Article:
To Lord of the Rings fans, the smoldering Baldwyn, Mississippi tree looked just like the Eye of Sauron. Others said it looked like the “gateway to Hell,” the “way into the Upside Down,” or the “burning bush.” But to Wally Smith, Ph.D., a conservation biologist at University of Virginia’s College at Wise, it was proof of something far scarier — the violence of random lightning strikes.
“I’m not too sure about the specifics of that particular case, but usually that can happen when you have a tree that is hollowed out on the inside,” Smith tells Inverse.
In the original photo of the lightning-struck tree, which went viral after it was tweeted out by Alabama broadcast meteorologist James Spann, the hollow portion of the tree, filled with glowing flames, is clearly extensive. Smith, who had retweeted a photo of the tree with his thoughts on how it could start a forest fire, explains that those hollows usually form because of stress to the tree. “Wind damage, past lightning strikes, insects can form a cavity,” he says.
Once the tree’s insides are ignited, he notes, it can burn for an unexpectedly long time.
In his previous work as a fire ecologist — the self-described “academic mutt” now specializes in studying salamanders — Smith had studied the effects of fire on trees in the forests of the southeastern United States, learning that those sorts of cavities make “ripe” conditions for a fire to start. And, if storms have made the outside of the tree sufficiently wet — which seems to be the Baldwyn tree’s case, Smith says — the fire could smolder in the cavity without consuming the entire tree for up to a month, as long as it’s got good airflow. And, as Smith pointed out in his tweet, it’s entirely possible that the flames could spill out and ignite another fire.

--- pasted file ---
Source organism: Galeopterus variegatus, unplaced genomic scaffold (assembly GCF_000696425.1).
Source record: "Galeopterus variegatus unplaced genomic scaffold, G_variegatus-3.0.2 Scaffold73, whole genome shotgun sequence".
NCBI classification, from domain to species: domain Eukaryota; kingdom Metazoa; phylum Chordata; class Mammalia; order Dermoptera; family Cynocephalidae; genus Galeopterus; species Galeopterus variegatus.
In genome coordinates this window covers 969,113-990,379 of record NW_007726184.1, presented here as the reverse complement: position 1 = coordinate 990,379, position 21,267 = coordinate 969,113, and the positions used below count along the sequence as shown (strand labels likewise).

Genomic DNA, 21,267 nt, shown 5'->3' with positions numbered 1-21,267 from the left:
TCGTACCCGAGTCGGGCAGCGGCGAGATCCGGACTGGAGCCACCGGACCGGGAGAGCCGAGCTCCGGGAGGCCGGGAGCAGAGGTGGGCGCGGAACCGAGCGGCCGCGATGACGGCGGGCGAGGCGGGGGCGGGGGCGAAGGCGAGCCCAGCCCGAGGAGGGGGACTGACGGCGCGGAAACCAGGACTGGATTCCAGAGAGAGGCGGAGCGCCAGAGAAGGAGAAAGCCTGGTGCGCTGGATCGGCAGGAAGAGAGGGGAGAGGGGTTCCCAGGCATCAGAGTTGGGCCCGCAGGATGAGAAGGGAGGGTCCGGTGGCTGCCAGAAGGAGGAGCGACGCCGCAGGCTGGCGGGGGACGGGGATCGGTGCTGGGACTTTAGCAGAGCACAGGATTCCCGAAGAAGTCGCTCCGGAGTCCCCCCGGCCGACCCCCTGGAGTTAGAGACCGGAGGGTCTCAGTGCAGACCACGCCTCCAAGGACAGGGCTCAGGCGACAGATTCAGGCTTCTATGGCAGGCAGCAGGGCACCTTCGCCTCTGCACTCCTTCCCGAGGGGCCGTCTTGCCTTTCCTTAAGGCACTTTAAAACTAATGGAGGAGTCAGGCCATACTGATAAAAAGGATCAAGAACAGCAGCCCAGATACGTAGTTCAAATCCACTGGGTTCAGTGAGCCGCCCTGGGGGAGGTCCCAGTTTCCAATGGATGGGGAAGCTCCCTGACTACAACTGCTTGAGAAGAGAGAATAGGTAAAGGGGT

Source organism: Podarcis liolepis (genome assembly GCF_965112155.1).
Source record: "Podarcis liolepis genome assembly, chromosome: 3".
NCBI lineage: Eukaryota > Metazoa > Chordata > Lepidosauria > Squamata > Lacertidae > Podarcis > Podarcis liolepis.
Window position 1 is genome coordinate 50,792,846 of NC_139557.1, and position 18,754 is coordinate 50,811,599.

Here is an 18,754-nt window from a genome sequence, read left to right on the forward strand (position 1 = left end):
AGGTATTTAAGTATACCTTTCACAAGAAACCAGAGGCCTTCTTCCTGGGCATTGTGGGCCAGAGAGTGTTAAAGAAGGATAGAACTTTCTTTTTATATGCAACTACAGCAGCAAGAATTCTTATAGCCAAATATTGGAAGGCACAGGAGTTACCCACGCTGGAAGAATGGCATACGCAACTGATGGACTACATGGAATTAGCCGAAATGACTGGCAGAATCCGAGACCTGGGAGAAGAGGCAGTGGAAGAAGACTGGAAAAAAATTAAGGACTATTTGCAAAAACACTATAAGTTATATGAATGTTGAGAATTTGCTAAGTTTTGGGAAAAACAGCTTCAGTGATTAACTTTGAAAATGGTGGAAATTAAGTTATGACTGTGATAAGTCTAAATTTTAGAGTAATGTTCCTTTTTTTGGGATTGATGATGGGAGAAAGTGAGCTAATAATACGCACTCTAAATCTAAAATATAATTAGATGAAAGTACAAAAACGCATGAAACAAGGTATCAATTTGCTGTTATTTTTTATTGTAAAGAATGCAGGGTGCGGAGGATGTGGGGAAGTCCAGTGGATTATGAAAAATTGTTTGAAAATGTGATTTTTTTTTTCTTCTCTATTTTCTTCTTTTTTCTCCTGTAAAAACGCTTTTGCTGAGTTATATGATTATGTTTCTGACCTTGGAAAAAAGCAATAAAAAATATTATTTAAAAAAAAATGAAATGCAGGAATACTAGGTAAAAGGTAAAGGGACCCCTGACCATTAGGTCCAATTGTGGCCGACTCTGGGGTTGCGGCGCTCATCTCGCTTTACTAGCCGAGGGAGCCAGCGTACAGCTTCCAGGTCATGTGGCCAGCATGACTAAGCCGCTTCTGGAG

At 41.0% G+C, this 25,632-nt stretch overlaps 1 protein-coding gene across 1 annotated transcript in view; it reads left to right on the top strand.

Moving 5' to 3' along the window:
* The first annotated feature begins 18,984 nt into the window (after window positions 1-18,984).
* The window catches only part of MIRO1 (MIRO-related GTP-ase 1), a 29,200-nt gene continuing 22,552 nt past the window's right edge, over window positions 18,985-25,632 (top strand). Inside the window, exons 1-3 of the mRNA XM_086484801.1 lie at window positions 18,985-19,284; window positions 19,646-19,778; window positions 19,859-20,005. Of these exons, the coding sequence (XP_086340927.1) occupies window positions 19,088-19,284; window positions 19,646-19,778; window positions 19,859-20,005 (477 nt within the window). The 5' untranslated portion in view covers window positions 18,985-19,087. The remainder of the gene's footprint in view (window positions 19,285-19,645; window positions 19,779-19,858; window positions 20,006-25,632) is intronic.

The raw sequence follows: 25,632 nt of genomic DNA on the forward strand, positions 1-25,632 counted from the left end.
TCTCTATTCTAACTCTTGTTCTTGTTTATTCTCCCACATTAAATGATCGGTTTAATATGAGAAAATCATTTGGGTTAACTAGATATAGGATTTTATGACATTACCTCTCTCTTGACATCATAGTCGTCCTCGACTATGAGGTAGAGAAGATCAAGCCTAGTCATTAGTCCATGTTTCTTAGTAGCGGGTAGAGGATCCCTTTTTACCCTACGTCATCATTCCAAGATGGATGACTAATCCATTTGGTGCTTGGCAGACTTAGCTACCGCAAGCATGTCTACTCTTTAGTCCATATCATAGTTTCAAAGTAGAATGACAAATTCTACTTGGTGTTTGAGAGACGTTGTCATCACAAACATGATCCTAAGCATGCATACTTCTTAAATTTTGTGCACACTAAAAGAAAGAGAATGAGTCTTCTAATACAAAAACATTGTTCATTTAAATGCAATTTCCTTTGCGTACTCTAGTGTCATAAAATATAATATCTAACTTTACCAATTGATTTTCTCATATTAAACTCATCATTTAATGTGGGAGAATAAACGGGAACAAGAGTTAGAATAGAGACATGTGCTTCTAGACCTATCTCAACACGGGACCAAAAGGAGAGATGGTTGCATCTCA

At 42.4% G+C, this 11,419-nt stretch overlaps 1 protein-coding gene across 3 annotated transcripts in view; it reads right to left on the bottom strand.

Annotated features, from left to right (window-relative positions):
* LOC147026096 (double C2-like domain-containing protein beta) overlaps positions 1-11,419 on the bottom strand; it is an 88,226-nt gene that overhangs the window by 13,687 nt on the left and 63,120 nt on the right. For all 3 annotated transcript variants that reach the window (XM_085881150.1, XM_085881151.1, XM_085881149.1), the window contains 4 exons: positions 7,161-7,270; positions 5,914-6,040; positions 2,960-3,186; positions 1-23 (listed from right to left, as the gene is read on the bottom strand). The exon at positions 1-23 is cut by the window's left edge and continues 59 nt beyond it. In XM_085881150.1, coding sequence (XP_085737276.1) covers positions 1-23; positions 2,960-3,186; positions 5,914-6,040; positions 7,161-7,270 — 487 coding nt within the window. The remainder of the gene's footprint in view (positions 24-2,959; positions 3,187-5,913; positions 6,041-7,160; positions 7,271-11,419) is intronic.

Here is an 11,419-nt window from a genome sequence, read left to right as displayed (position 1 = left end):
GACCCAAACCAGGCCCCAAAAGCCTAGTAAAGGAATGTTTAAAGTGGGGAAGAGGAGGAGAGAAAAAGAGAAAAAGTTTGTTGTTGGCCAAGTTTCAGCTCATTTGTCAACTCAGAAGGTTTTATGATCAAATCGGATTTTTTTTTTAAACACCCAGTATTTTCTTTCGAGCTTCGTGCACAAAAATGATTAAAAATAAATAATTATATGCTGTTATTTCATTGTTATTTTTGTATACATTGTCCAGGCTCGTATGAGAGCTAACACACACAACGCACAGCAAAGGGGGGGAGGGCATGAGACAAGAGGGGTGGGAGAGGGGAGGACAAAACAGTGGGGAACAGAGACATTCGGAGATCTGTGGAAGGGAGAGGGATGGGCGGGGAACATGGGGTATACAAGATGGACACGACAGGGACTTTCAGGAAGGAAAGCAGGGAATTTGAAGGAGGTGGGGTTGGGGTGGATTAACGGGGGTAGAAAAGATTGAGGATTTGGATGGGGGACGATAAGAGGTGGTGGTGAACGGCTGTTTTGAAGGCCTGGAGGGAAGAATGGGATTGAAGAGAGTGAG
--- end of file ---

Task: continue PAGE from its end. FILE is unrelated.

While it’s usually lightning strikes that cause this sort of phenomenon to take place, Smith notes that he’s seen instances in which dead trees that “look just like that picture” remain after a forest fire is intentionally spread through an area to control vegetation. That’s clearly not the case in the photo, however — the tree is in the middle of a grassy field. “Probably either lightning or someone intentionally trying to start it would be the only other way,” Smith says.
In his work in the forests of the southeast, he hasn’t noticed any notable changes in climate that might lead to natural forest fires, but he does acknowledge that climate change predicts an increase in droughts in the area. While we can’t say whether this trend would lead to more terrifying flaming cavities opening up in friendly neighborhood trees, we do know that the fiery eyeballs can stay lit for a long time — and wreak havoc as long as they stay open.
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